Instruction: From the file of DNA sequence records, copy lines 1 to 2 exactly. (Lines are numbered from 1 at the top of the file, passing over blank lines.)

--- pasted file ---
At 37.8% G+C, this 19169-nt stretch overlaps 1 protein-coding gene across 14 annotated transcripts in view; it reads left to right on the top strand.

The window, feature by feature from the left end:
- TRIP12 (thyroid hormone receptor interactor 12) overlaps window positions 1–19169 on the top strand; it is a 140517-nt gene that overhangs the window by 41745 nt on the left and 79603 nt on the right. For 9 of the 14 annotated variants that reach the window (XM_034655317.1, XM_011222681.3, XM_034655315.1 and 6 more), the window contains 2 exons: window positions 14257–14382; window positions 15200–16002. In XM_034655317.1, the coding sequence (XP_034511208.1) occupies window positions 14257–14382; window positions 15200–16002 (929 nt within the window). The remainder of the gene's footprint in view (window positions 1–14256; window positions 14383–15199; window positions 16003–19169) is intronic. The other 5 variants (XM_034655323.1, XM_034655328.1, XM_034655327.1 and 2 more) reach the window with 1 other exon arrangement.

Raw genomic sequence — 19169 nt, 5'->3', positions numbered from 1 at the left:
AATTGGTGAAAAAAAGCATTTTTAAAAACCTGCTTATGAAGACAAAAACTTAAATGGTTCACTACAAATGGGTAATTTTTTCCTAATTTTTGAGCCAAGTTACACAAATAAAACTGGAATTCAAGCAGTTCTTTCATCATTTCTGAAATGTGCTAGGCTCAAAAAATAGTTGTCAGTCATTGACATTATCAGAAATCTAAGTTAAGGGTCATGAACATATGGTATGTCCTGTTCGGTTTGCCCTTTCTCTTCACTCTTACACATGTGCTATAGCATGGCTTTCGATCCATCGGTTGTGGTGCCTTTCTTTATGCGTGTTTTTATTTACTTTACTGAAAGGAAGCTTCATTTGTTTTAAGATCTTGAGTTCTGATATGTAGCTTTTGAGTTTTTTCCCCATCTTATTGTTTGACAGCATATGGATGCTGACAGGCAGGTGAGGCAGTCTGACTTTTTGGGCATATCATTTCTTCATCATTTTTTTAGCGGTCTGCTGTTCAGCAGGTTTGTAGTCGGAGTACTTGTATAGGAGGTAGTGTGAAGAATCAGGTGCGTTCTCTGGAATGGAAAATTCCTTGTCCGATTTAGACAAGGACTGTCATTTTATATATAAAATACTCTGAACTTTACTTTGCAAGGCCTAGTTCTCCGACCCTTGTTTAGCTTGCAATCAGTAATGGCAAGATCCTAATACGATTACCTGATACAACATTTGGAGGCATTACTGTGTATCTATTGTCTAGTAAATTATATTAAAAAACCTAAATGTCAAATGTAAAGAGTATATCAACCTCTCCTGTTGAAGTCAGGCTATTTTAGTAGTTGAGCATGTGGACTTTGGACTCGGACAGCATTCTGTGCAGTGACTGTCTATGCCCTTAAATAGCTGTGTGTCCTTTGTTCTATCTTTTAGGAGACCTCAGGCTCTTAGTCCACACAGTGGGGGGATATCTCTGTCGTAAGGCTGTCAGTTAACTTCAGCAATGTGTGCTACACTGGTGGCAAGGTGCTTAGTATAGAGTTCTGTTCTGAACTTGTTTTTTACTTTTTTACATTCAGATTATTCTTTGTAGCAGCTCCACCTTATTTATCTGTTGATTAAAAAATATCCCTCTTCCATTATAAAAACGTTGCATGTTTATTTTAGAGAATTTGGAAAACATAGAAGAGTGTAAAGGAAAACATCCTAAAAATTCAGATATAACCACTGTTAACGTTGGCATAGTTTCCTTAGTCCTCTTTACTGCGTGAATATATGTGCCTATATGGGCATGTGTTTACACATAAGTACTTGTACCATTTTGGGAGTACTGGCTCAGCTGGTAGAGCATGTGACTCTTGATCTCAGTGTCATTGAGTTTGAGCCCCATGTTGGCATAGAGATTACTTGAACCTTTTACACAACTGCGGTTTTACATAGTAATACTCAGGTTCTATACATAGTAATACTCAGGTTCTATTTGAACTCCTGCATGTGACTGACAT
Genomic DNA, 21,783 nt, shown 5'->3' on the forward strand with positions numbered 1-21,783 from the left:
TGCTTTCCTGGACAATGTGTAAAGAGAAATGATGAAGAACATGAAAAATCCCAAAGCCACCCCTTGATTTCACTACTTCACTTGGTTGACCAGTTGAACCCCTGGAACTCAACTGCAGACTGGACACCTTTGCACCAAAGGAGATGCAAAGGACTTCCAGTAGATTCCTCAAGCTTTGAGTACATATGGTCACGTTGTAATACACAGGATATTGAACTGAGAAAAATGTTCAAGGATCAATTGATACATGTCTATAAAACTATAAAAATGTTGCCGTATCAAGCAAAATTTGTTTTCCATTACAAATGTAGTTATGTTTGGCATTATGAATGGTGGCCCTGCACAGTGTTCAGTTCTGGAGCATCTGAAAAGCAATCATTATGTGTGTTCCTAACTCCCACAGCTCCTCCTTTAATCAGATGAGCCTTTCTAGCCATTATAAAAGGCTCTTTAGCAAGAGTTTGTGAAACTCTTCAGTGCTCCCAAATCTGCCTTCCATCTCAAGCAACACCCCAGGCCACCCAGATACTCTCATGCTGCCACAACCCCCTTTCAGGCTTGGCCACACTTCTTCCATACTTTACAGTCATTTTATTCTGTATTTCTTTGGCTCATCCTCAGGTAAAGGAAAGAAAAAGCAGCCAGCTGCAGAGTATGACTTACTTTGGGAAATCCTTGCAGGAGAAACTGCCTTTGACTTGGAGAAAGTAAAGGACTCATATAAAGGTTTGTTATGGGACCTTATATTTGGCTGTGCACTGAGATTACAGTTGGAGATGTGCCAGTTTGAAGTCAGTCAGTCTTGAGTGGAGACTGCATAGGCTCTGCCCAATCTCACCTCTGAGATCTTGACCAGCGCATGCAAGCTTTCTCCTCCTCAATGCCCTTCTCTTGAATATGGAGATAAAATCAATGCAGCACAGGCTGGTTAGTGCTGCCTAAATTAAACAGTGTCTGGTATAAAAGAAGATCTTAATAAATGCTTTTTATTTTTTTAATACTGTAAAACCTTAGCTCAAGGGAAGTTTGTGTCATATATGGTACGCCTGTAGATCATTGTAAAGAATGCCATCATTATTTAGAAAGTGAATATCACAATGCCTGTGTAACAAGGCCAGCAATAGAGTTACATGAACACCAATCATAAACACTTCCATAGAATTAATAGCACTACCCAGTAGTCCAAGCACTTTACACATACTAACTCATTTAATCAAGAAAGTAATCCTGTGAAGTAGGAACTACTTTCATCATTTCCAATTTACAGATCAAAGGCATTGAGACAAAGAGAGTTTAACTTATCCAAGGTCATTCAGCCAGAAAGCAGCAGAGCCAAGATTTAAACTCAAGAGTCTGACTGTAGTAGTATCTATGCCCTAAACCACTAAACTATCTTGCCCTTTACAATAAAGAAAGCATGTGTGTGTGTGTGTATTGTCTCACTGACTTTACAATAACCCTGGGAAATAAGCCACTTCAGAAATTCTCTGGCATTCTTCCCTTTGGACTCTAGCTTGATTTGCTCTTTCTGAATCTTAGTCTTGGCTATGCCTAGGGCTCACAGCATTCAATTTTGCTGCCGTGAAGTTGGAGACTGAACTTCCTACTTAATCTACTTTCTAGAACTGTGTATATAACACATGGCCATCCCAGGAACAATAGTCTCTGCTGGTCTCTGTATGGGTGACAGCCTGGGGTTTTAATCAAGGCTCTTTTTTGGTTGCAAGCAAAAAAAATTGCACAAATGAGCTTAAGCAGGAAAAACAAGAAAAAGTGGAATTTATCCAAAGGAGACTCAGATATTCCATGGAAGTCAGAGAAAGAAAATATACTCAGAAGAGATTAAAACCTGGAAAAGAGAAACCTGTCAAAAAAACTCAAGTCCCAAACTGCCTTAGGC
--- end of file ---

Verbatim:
At 37.8% G+C, this 19169-nt stretch overlaps 1 protein-coding gene across 14 annotated transcripts in view; it reads left to right on the top strand.

The window, feature by feature from the left end: